Today I have implemented my “No Action” plan of action (“NAPA”) in hopes of reducing my swelling, fluid output, and pain that keeps creeping up.  I have implemented the NAPA so well that I am wearing a bathrobe, post op accoutrements, and nothing else.  Maybe flip flops when walking around the house.  Alyssa helped me shower this morning, put on my bathrobe, and I’ve been the dude ever since just rolling around the house.  I haven’t gone on my walk yet today.  I was thinking about skipping it to see if it help decrease my fluid output, but it is such a painfully gorgeous spring day to be locked in the house.  So I think after I post this blog, I’ll nap and then go for a walk with the girls when they’re up from their nap.

I’m having these very weird phantom nipple pains and/or sensations.  It started happening the other day when I caught a chill getting out of the shower.  I felt all of my skin start to pimple as I was drying off and thought that I felt my left nipple constrict, like when I would get cold before (and had nipples).  It was so real that I had to look down and stare at my flaps to make sure it wasn’t happening.  But, alas, no goose pimpled skin on either flap and certainly no constricted nipples.  At least not on me.  The sensation is also starting to come back on my abdominal skin.  They told me I would have some numbness for a while but that it would gradually work it’s way back.  This sensation is not a welcomed one.  It goes from pins and needles, to mosquito bite like itching, to shooting, sharp pains.  Unfortunately, my pain medication, ibuprofen, nor the Tylenol is helping reduce these sensations.  I guess it’s a mixed blessing.  I can feel something, but that something does not feel good.

Wearing my abdominal binder has provided considerable relief for my back pain.  I wish that my nursing staff would’ve remembered to discharge me with it.  The downsides to wearing the binder are that it goes over my abdominal drains and moves up or down whenever I sit or stand.  This, in turn, tugs on my drainage tubes and sends me into a slight panic (that I’ve caught myself on something) and then just a few seconds of pain.

I also cannot handle this narcotic related constipation.  I remember being young and listening to adults talk about how important it was to be regular, particularly on bran cereal commercials.  As a child, bowel movements are something that you pay no mind.  Into adolescence and adulthood, it occasionally provides some very low brow humor but you start to appreciate that regularly having bowel movements is a sign of good health.  Not being able to go for days on end is an obscure curse I would wish on my enemies, but it is unfortunately my own problem at the moment.  I have started to try to space out my pain medication for longer stretches, giving my body some more time to process things without narcotics slowing it down.  I’ve also been taking a stool softener, eating a lot of dried fruit, and drinking as much water as I can remember to consume.  Last night my stool softener decided to finally work, but at 2 a.m.  There is nothing more terrifying than being woken from a dead sleep with the urgent need to poop.  Pre-surgery, no problem making it to the bathroom on time.  Now?  It takes me a good 2 minutes to get myself rolled out of bed, probably another 30 seconds to walk to the bathroom.  Luckily, there was no Trainspotting-esque incident.  Unfortunately, this is an everyday battle I’m facing while on pain medication.  It’s a short lived problem, though, since I was only prescribed pain medication through next week.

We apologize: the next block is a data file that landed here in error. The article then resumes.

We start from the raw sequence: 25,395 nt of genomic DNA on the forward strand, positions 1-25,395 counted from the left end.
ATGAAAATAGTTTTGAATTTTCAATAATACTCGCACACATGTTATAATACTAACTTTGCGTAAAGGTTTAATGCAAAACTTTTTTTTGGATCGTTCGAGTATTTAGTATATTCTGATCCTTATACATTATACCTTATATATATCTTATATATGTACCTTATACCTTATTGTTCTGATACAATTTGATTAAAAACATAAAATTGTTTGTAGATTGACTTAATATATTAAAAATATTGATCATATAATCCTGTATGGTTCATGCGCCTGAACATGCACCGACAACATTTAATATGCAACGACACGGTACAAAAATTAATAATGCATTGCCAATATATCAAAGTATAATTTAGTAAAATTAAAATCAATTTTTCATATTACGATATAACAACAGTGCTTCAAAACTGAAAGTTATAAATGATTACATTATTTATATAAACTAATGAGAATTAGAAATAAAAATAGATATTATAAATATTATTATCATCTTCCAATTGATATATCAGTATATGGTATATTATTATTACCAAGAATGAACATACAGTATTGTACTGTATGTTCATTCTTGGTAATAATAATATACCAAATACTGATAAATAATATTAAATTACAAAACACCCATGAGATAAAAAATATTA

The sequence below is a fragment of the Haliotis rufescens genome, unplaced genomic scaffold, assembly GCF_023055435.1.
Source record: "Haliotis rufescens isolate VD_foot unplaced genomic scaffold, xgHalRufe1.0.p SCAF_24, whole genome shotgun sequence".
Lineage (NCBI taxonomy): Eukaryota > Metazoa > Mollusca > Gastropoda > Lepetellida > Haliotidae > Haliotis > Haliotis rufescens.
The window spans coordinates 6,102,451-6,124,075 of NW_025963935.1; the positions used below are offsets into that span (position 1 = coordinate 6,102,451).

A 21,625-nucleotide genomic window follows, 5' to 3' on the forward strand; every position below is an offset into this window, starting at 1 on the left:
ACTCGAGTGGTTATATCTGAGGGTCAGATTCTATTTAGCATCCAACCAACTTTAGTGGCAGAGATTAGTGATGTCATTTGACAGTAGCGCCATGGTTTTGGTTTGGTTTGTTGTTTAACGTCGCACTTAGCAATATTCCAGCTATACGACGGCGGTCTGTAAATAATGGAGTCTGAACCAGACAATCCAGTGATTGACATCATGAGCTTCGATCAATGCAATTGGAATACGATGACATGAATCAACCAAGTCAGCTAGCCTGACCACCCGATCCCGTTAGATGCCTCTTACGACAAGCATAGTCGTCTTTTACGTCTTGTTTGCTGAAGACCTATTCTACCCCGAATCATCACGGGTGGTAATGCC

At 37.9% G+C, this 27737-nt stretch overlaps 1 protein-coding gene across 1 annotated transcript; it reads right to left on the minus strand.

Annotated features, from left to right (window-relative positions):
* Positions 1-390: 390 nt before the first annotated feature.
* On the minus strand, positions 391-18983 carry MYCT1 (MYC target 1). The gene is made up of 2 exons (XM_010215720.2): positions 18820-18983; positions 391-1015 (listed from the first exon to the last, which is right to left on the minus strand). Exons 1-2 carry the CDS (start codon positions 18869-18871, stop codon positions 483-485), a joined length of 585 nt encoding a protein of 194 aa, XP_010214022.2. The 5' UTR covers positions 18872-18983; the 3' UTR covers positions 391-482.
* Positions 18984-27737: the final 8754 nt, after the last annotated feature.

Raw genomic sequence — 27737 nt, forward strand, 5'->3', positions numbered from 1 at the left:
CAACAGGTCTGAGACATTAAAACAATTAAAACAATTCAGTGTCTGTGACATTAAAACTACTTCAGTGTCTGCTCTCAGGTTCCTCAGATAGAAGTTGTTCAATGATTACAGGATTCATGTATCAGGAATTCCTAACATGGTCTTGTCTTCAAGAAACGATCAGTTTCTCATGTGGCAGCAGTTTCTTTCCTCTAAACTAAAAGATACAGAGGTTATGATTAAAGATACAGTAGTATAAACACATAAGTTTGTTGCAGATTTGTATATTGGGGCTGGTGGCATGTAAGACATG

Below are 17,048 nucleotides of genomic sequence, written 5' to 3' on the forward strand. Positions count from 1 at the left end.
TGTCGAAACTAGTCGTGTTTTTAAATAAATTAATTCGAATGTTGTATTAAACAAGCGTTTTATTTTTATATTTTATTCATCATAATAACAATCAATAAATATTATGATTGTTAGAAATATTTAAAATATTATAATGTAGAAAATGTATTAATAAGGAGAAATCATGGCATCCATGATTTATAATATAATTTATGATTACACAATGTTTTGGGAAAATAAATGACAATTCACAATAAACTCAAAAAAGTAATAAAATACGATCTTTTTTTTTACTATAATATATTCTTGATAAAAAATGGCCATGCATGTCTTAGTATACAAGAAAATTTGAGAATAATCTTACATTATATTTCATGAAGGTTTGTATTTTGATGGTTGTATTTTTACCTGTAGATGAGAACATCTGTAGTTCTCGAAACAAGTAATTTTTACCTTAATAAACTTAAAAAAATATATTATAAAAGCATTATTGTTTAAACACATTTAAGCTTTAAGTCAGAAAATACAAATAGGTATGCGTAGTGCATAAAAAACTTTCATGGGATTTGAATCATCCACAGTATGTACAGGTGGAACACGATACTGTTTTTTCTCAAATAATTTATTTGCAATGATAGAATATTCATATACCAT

Below are my progress photos.  Once again, I’m giving you an out if you’re not into looking at the wreckage.



Frontal shot of healing progress. 2 drains remain in.


little to no swelling


Still swollen. Extra gauze for seepage from drain site.


Abdominal binder over my abdominal incision. Marsupial Pouch (by Turner Health Products) to hold my abdominal drains around my waist.